Religion Around Joan of Arc
The religion of Joan of Arc is one of the most puzzling aspects of her iconicity. She heard voices that she identified with God—but many have heard such voices. She lived a life of vowed virginity and ascetic habits—but again, many have done that. This book makes the argument that we can only understand Joan’s enduring appeal if we hear her as a religio-political thinker—a vernacular political theologian--not as a saint or an action hero. She solved the most significant political theological problem of her time—maybe of all time. In modern terms, she solved the church/state problem—the problem of the separation of religion and politics—on her own terms. Acting for the people, she made a king and a nation, forcing church and state to live with her decision. Her speech and action reveal a catholic religious world that is not clerically limited in its imaginary—practically or morally speaking. Her clarion confidence and conviction bespeak a religion we do not usually see, hobbled as we are by deference to the modern delineation of religion by religious and political authorities. Joan was, then, both a genius who should be admired for her own vision and accomplishments and a window onto an alternative religio-legal and political world—a world beyond the church and the state as they conceive themselves, now and then.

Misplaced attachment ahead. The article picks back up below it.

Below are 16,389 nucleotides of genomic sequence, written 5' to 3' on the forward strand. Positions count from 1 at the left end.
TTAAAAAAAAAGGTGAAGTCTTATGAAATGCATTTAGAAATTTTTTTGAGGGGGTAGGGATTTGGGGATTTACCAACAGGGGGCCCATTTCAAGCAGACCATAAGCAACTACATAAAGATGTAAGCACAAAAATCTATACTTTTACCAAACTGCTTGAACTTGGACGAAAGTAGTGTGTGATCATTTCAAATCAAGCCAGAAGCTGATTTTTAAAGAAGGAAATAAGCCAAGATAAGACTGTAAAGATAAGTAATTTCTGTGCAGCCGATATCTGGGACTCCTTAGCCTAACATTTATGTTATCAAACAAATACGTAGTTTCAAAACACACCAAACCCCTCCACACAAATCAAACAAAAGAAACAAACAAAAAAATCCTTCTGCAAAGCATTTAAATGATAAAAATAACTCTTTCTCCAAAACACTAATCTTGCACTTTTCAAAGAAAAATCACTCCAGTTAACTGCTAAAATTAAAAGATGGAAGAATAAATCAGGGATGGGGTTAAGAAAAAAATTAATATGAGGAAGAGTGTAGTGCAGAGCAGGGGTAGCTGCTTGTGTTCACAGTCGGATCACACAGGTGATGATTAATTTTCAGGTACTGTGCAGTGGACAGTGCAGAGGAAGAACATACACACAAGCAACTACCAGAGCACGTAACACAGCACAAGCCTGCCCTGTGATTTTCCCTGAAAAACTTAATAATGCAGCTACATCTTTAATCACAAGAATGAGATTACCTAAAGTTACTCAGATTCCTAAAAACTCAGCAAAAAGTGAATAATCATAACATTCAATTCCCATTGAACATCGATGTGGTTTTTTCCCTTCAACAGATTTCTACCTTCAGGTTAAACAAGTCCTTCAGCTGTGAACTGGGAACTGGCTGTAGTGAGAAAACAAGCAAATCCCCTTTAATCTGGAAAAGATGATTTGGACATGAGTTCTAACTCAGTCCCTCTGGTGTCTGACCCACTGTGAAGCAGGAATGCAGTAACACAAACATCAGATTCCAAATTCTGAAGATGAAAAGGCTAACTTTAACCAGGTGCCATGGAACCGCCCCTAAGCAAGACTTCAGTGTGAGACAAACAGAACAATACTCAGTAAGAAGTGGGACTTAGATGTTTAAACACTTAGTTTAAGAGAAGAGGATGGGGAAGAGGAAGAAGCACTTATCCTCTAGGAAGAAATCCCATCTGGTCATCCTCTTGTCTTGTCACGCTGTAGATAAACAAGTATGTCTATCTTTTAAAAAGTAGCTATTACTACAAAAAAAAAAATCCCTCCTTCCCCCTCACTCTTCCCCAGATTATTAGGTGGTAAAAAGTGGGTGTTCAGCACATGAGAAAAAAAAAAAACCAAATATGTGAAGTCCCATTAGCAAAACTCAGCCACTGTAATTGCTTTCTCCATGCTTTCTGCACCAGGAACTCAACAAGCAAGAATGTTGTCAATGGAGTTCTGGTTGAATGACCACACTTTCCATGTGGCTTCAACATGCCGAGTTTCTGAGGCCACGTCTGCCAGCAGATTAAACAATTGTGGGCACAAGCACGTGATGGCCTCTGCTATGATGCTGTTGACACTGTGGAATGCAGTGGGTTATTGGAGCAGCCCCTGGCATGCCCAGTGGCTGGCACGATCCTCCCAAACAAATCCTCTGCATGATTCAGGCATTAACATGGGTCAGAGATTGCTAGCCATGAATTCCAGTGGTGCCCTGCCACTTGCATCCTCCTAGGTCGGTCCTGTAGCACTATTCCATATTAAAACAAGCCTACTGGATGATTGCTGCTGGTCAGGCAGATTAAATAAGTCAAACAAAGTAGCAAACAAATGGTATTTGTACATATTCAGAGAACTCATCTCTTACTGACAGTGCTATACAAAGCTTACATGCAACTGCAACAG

Winnifred Fallers Sullivan is Provost Professor of Religious Studies at IU Bloomington and Affiliate Professor of Law in the Maurer School of Law. She is also co-Director of the IU Center for Religion and the Human. Her research lies in understanding the phenomenology of religion under the modern rule of law. She is the author of five books on topics ranging from the jurisprudence of the First Amendment’s religion clauses to the legal and religious role of the chaplain and her ministry.